Romanesque architects concentrated on large churches with rounded arches and wide aisles to fit the masses
The Romanesque took its inspiration and rounded arches from ancient Rome (hence the name). Romanesque architects concentrated on building large churches with wide aisles to fit the masses who came both to hear the priests say Mass, but mainly to worship at the altars of various saints.
But to support the weight of all that masonry, the walls had to be thick and solid (meaning they could be pierced only by few and rather small windows) resting on huge piers, giving Romanesque churches a dark, somber, mysterious, and often oppressive feeling.
Modena's Duomo (12th century) marks one of the earliest appearances of rounded arches, and its facade is covered with great Romanesque reliefs; Cremona's Duomo is no slouch either. The Basilica of Sant'Ambrogio in Milan (11th–12th century) is festooned with the tiered loggias and arcades that would become hallmarks of the Lombard Romanesque.
When Pisa became a major medieval power, it did so through a huge shipping empire, and with this trade came contact with eastern and Islamic cultures. As Pisa poured its 11th-century prosperity into building a new religious core and cathedral, it adapted many of the decorative elements it had picked up from these eastern contacts. The style that was developed in Buschetto’s Duomo and the associated baptistery and bell tower (yes, the one that leans) came to define a new style that quickly spread across the north of Tuscany called the Romanesque.
The purest, earliest form that arose in Pisa and Lucca—known, sensibly, as the Pisan-Luccan Romanesque—was characterized most strikingly by horizontal stripes of marbles—green and white and later, in Siena, black and white—on the facades and eventually some interiors as well.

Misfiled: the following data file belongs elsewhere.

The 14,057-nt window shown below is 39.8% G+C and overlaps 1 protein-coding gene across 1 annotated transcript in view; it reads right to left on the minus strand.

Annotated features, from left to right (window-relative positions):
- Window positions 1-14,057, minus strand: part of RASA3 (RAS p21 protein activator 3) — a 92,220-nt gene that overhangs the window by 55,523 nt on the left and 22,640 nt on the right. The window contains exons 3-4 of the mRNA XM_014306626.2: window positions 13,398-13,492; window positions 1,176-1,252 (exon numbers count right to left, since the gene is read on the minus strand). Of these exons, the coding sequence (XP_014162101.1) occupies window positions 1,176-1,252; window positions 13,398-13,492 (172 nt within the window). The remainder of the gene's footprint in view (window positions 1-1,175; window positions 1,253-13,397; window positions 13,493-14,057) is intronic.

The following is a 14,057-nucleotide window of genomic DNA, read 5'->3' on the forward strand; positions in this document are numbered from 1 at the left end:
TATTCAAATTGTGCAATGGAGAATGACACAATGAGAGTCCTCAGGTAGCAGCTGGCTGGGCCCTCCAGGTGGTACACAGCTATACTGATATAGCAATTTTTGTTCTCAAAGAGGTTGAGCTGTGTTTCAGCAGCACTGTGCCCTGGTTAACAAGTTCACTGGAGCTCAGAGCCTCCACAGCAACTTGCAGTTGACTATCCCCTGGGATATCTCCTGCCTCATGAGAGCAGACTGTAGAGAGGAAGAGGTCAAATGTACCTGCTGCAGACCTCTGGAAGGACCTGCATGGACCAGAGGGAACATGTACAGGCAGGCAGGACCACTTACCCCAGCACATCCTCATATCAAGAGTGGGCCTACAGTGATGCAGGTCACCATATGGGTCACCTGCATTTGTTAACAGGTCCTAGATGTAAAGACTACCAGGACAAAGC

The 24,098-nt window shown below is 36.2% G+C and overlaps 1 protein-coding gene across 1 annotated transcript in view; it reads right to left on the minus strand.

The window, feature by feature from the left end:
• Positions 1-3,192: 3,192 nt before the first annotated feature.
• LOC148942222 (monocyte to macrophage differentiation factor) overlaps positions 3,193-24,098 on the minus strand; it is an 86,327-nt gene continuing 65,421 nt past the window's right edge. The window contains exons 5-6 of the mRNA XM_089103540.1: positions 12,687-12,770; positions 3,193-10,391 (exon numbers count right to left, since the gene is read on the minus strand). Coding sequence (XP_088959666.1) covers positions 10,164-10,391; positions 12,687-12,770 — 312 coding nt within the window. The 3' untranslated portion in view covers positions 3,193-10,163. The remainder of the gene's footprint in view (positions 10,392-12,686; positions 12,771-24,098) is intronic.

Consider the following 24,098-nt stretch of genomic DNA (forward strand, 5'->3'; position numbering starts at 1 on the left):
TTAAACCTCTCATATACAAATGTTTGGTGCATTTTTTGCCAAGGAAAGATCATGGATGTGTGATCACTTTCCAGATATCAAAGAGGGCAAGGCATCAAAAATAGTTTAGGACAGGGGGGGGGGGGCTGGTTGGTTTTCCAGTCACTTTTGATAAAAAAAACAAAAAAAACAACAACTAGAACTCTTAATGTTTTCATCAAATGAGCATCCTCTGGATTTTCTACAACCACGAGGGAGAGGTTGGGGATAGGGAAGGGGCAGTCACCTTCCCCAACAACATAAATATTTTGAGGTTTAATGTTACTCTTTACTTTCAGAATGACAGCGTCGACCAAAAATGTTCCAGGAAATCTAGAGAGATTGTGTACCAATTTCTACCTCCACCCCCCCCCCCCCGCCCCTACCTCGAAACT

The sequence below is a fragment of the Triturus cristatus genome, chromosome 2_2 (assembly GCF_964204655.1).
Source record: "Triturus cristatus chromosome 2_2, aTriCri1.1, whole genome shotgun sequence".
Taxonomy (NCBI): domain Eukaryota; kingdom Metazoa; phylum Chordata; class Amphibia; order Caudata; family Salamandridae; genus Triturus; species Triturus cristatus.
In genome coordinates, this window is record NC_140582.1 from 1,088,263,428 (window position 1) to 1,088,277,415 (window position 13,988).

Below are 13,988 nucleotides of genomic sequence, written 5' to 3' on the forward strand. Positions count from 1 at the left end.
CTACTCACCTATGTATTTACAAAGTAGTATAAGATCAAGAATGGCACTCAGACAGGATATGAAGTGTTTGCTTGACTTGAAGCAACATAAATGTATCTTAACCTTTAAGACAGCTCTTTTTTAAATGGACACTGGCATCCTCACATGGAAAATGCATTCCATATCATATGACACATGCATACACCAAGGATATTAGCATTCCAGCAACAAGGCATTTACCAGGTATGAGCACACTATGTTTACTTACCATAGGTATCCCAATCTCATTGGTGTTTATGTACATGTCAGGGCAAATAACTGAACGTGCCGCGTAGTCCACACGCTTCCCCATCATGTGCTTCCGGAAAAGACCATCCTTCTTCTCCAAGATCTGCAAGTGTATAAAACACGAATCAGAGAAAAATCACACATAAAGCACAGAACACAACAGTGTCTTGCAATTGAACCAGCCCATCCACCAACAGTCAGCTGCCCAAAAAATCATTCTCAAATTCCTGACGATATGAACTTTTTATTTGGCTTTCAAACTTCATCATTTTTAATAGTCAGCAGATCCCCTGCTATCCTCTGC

The later form of the movement that was adapted in Florence (the baptistery, San Miniato al Monte, and Badia Fiesolana) and Pistoia (San Giovanni Fuoricivitas and, although later somewhat altered, the Duomo) was called the Florentine Romanesque. While on the surface it was very similar to the Pisan-Lucchese school, it was practiced along much stricter lines of a geometry gleaned from Classical architecture—a predecessor to the mathematically proportional architecture of the Renaissance.
Identifiable Romanesque features
- Rounded arches. These load-bearing architectural devices allowed the architects to open up wide naves and spaces, channeling all the weight of the stone walls and ceiling across the curve of the arch and down into the ground via the columns or pilasters.
- One wide aisle, or a nave flanked by two narrow aisles separated from the nave by lines of rounded arches resting on columns or on square stacks of masonry called piers. These arches allowed the architects to open up wide naves and spaces, but the builders could only support them by making the walls thick, piers huge, and windows infrequent and small, giving Romanesque churches a dark, somber, mysterious, and often oppressive feeling.
- Blind arcades. Decorative band of "filled in" arches, the columns engaged in the wall and the arches' curves on top protruding mere inches. Set into each arch's curve is often a losenge, a diamond-shaped decoration, often inlaid with colored marbles.
- Stripes. This banding was created by alternating layers of white and light gray stones in the construction. It was typical of the Pisan-Romanesque style. The gray got darker as time went on, and by the late Romanesque/early Gothic (e.g. Siena's Duomo) often became a zebra of black and white stripes.
- Stacked facade arcades. Another typical Pisan-Romanesque feature was creating a tall facade by stacking small, open-air loggias made of mismatched columns atop one other to a height of three to five levels.
- Transepts. The Romanesque also added to the basilica plan a wide cross-corridor called a transept near the altar end, and often an apse (the rounded space behind the altar) at the holiest, east end of the church. Soon this sacred east end began to sprout chapels, sometimes as two (or more) smaller apses flanking the main one, sometimes the main apse was enlarged to accommodate a fan of mini-chapels. As these apsidal radiating chapels grew in number, architects added an ambulatory, a curving corridor separating the altar area from the ring of smaller chapels.